millennials“When it comes to the millennials’ relationship with money and investing, we have no shortage of stories. Their saving and investing habits as explained by myriad studies and surveys are a bit of a mixed bag,” writes Lisa Scherzer in an excellent piece. She continues:

“Their fear of the market is holding them back. About a quarter of 20-somethings are investing in low-risk, low-return investments, which are likely too conservative given their long time horizon, according to a 2015 report by Transamerica. On the positive side, 67% of this group is already saving for retirement, compared with 76% of respondents in their 30s and 40s. This was confirmed by another survey Goldman Sachs published in June, in which just 18% of millennials said they trust the stock market as ‘the best way to save for the future’, while 45% said they’re skeptical and would only be in low-risk investments.

“But they are at least thinking about retirement. Nearly half (47%) of millennials surveyed by Fidelity Investments in 2014 have started to save for retirement, with 43% saying they have a 401(k) and 23% indicating they have an IRA. Of course, this means 53% haven’t started to save for retirement.

“Those who feel they should be in the market aren’t quite sure how to hack it. A Wells Fargo report published last year found that slightly more than half of millennials (55%) are saving for retirement. And 59% of millennials say the stock market is the best place to invest for retirement. Almost half (45%) who have started saving for retirement allocated more than half of their savings to stocks or mutual funds. But nearly 30% of surveyed millennials have allocated 25% or less to stocks or mutual funds and a quarter of them don’t know how their funds are invested.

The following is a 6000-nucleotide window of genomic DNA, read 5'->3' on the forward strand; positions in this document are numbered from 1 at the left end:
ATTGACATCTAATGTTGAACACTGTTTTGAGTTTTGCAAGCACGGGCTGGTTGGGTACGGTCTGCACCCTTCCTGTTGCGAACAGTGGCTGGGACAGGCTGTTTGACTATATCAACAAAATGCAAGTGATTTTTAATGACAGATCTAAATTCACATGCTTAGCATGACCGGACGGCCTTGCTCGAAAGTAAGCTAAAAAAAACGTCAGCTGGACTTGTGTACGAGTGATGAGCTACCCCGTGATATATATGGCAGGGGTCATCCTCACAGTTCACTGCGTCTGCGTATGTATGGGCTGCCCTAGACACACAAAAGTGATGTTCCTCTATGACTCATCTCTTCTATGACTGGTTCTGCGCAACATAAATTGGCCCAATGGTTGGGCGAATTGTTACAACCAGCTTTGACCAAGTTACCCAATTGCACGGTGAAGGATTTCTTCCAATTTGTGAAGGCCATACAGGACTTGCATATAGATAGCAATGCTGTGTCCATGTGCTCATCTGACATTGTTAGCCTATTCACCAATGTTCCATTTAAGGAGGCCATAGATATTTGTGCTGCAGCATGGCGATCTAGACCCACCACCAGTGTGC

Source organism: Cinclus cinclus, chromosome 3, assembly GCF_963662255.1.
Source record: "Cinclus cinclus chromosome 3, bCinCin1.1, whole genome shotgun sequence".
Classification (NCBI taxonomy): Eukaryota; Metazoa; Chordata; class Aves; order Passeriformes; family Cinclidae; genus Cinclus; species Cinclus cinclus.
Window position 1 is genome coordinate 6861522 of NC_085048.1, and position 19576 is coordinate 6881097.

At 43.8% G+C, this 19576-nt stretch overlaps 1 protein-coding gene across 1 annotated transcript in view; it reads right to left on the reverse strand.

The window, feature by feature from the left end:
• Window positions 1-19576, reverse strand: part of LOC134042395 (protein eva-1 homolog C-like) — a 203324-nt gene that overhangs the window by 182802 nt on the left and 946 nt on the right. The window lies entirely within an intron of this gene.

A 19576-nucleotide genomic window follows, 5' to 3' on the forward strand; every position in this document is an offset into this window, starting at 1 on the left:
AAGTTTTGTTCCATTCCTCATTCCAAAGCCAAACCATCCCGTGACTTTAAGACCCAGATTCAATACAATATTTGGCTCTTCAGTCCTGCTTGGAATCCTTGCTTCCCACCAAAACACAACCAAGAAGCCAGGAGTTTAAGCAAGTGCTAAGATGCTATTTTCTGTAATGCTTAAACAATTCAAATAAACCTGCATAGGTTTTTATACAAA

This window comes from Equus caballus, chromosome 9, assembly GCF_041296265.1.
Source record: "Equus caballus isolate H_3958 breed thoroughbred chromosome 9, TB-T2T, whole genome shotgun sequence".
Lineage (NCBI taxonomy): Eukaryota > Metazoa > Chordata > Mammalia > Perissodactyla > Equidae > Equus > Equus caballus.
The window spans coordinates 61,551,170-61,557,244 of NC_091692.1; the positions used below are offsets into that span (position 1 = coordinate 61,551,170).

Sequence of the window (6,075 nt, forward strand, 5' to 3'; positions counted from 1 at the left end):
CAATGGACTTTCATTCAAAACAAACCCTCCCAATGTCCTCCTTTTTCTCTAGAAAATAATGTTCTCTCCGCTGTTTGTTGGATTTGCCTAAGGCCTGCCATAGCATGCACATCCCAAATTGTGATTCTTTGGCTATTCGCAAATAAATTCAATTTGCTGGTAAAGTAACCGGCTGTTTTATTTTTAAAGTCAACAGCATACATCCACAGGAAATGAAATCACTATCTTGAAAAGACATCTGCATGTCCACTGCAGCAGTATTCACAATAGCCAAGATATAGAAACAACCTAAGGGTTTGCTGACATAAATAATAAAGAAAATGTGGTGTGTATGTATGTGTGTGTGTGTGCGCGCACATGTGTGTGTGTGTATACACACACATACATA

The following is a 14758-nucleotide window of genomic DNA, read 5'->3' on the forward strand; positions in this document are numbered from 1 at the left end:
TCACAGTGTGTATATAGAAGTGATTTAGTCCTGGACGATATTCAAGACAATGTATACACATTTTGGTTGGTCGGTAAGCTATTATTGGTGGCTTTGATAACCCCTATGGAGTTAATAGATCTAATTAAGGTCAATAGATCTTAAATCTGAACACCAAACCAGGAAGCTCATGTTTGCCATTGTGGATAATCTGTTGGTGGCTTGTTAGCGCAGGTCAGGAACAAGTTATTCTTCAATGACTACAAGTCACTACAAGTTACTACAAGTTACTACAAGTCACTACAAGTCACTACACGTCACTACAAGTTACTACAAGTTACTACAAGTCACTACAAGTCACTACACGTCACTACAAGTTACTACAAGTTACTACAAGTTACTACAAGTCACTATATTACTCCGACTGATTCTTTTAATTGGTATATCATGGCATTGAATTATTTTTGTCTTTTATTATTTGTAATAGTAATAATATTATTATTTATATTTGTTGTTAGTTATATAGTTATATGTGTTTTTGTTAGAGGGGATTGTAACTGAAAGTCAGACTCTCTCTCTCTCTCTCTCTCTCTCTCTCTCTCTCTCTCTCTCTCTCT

“Why this all matters: Considering the more than six-year-old bull market, those who’ve been keeping money on the sidelines have missed out on hefty gains. And it’s the 20- and 30-somethings of today most in need of guidance and diligent saving habits. Millennials will live longer than previous generations, necessitating a bigger nest egg to finance longer retirements – which could exceed the number of years they actually work. Making matters worse, their retirement will likely coincide with a curtailment of entitlements like Social Security and Medicare.

“We talked to a handful of people, aged 24 to 30, and asked them about their saving habits, whether they invest and how familiar they were with investing vehicles like 401(k)s and IRAs. Answers showed a range of awareness, with some who could tell us exactly what the contribution limits for IRAs were, while others expressed the daunting prospect of having to save for retirement while paying off student loans. Yes, the clueless millennial contingent certainly exists, but there are others who will surprise you with their knowledge.”